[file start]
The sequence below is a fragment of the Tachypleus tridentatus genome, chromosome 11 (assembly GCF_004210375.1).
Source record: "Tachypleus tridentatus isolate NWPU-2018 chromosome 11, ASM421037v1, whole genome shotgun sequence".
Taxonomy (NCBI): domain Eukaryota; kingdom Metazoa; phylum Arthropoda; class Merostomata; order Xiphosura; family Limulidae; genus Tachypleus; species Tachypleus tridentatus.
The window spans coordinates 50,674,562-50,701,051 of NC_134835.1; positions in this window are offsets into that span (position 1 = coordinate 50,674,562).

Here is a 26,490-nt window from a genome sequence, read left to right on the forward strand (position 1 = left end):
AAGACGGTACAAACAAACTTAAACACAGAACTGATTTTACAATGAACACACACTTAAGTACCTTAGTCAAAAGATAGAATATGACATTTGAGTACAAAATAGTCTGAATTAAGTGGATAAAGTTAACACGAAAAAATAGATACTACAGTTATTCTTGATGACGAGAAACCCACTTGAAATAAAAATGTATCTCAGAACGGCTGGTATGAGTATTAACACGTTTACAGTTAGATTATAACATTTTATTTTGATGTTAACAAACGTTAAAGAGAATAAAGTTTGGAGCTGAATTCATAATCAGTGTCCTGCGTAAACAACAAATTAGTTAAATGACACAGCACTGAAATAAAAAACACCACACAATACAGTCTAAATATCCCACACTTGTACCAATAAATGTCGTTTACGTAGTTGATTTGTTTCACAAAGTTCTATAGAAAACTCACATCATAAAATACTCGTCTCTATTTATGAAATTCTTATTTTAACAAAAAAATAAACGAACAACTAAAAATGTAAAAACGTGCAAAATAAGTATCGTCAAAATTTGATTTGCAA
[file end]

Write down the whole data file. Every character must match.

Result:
The sequence below is a fragment of the Tachypleus tridentatus genome, chromosome 11 (assembly GCF_004210375.1).
Source record: "Tachypleus tridentatus isolate NWPU-2018 chromosome 11, ASM421037v1, whole genome shotgun sequence".
Taxonomy (NCBI): domain Eukaryota; kingdom Metazoa; phylum Arthropoda; class Merostomata; order Xiphosura; family Limulidae; genus Tachypleus; species Tachypleus tridentatus.
The window spans coordinates 50,674,562-50,701,051 of NC_134835.1; positions in this window are offsets into that span (position 1 = coordinate 50,674,562).

Here is a 26,490-nt window from a genome sequence, read left to right on the forward strand (position 1 = left end):
AAGACGGTACAAACAAACTTAAACACAGAACTGATTTTACAATGAACACACACTTAAGTACCTTAGTCAAAAGATAGAATATGACATTTGAGTACAAAATAGTCTGAATTAAGTGGATAAAGTTAACACGAAAAAATAGATACTACAGTTATTCTTGATGACGAGAAACCCACTTGAAATAAAAATGTATCTCAGAACGGCTGGTATGAGTATTAACACGTTTACAGTTAGATTATAACATTTTATTTTGATGTTAACAAACGTTAAAGAGAATAAAGTTTGGAGCTGAATTCATAATCAGTGTCCTGCGTAAACAACAAATTAGTTAAATGACACAGCACTGAAATAAAAAACACCACACAATACAGTCTAAATATCCCACACTTGTACCAATAAATGTCGTTTACGTAGTTGATTTGTTTCACAAAGTTCTATAGAAAACTCACATCATAAAATACTCGTCTCTATTTATGAAATTCTTATTTTAACAAAAAAATAAACGAACAACTAAAAATGTAAAAACGTGCAAAATAAGTATCGTCAAAATTTGATTTGCAA